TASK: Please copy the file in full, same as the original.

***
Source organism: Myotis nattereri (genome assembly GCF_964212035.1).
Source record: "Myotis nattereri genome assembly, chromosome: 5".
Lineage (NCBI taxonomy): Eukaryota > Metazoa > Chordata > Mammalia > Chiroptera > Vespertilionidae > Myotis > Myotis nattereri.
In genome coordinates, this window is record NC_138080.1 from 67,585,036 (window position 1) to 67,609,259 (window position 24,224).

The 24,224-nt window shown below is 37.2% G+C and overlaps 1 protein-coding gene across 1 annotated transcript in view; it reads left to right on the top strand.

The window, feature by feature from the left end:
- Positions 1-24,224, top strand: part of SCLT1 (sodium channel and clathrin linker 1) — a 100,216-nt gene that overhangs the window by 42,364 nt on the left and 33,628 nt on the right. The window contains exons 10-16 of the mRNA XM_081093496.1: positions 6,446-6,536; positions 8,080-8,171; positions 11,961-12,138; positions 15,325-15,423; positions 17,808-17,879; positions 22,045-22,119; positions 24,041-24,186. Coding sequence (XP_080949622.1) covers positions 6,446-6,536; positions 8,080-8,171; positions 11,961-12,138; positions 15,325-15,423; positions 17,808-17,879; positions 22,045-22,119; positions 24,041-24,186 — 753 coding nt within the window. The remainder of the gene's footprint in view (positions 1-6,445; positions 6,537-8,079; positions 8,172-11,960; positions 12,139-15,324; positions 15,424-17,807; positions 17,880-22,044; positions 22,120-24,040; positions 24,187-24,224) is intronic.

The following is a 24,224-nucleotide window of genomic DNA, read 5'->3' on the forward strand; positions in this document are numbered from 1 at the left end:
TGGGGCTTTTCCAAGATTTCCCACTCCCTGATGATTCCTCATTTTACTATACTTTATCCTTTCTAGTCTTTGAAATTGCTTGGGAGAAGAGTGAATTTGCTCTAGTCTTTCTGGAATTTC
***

Source organism: Myotis nattereri (genome assembly GCF_964212035.1).
Source record: "Myotis nattereri genome assembly, chromosome: 5".
Lineage (NCBI taxonomy): Eukaryota > Metazoa > Chordata > Mammalia > Chiroptera > Vespertilionidae > Myotis > Myotis nattereri.
In genome coordinates, this window is record NC_138080.1 from 67,585,036 (window position 1) to 67,609,259 (window position 24,224).

The 24,224-nt window shown below is 37.2% G+C and overlaps 1 protein-coding gene across 1 annotated transcript in view; it reads left to right on the top strand.

The window, feature by feature from the left end:
- Positions 1-24,224, top strand: part of SCLT1 (sodium channel and clathrin linker 1) — a 100,216-nt gene that overhangs the window by 42,364 nt on the left and 33,628 nt on the right. The window contains exons 10-16 of the mRNA XM_081093496.1: positions 6,446-6,536; positions 8,080-8,171; positions 11,961-12,138; positions 15,325-15,423; positions 17,808-17,879; positions 22,045-22,119; positions 24,041-24,186. Coding sequence (XP_080949622.1) covers positions 6,446-6,536; positions 8,080-8,171; positions 11,961-12,138; positions 15,325-15,423; positions 17,808-17,879; positions 22,045-22,119; positions 24,041-24,186 — 753 coding nt within the window. The remainder of the gene's footprint in view (positions 1-6,445; positions 6,537-8,079; positions 8,172-11,960; positions 12,139-15,324; positions 15,424-17,807; positions 17,880-22,044; positions 22,120-24,040; positions 24,187-24,224) is intronic.

The following is a 24,224-nucleotide window of genomic DNA, read 5'->3' on the forward strand; positions in this document are numbered from 1 at the left end:
TGGGGCTTTTCCAAGATTTCCCACTCCCTGATGATTCCTCATTTTACTATACTTTATCCTTTCTAGTCTTTGAAATTGCTTGGGAGAAGAGTGAATTTGCTCTAGTCTTTCTGGAATTTC